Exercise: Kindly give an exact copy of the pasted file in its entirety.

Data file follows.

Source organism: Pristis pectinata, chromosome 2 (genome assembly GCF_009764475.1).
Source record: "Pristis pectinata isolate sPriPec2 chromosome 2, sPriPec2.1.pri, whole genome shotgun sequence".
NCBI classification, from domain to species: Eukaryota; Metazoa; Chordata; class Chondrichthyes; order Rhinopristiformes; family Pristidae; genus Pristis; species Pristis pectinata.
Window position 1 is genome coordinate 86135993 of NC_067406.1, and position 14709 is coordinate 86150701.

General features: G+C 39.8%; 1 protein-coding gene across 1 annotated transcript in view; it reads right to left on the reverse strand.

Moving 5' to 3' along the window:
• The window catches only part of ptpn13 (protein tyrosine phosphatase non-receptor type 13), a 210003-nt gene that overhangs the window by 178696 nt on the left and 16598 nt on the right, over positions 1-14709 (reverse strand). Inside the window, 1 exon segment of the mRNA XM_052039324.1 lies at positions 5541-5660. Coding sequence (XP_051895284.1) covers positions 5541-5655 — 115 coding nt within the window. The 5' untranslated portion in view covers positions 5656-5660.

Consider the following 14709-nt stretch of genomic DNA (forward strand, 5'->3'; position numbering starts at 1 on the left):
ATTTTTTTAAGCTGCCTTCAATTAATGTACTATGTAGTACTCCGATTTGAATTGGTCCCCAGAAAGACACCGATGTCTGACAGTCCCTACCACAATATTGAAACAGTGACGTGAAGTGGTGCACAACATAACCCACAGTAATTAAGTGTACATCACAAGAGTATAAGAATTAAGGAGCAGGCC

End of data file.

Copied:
Source organism: Pristis pectinata, chromosome 2 (genome assembly GCF_009764475.1).
Source record: "Pristis pectinata isolate sPriPec2 chromosome 2, sPriPec2.1.pri, whole genome shotgun sequence".
NCBI classification, from domain to species: Eukaryota; Metazoa; Chordata; class Chondrichthyes; order Rhinopristiformes; family Pristidae; genus Pristis; species Pristis pectinata.
Window position 1 is genome coordinate 86135993 of NC_067406.1, and position 14709 is coordinate 86150701.

General features: G+C 39.8%; 1 protein-coding gene across 1 annotated transcript in view; it reads right to left on the reverse strand.

Moving 5' to 3' along the window:
• The window catches only part of ptpn13 (protein tyrosine phosphatase non-receptor type 13), a 210003-nt gene that overhangs the window by 178696 nt on the left and 16598 nt on the right, over positions 1-14709 (reverse strand). Inside the window, 1 exon segment of the mRNA XM_052039324.1 lies at positions 5541-5660. Coding sequence (XP_051895284.1) covers positions 5541-5655 — 115 coding nt within the window. The 5' untranslated portion in view covers positions 5656-5660.

Consider the following 14709-nt stretch of genomic DNA (forward strand, 5'->3'; position numbering starts at 1 on the left):
ATTTTTTTAAGCTGCCTTCAATTAATGTACTATGTAGTACTCCGATTTGAATTGGTCCCCAGAAAGACACCGATGTCTGACAGTCCCTACCACAATATTGAAACAGTGACGTGAAGTGGTGCACAACATAACCCACAGTAATTAAGTGTACATCACAAGAGTATAAGAATTAAGGAGCAGGCC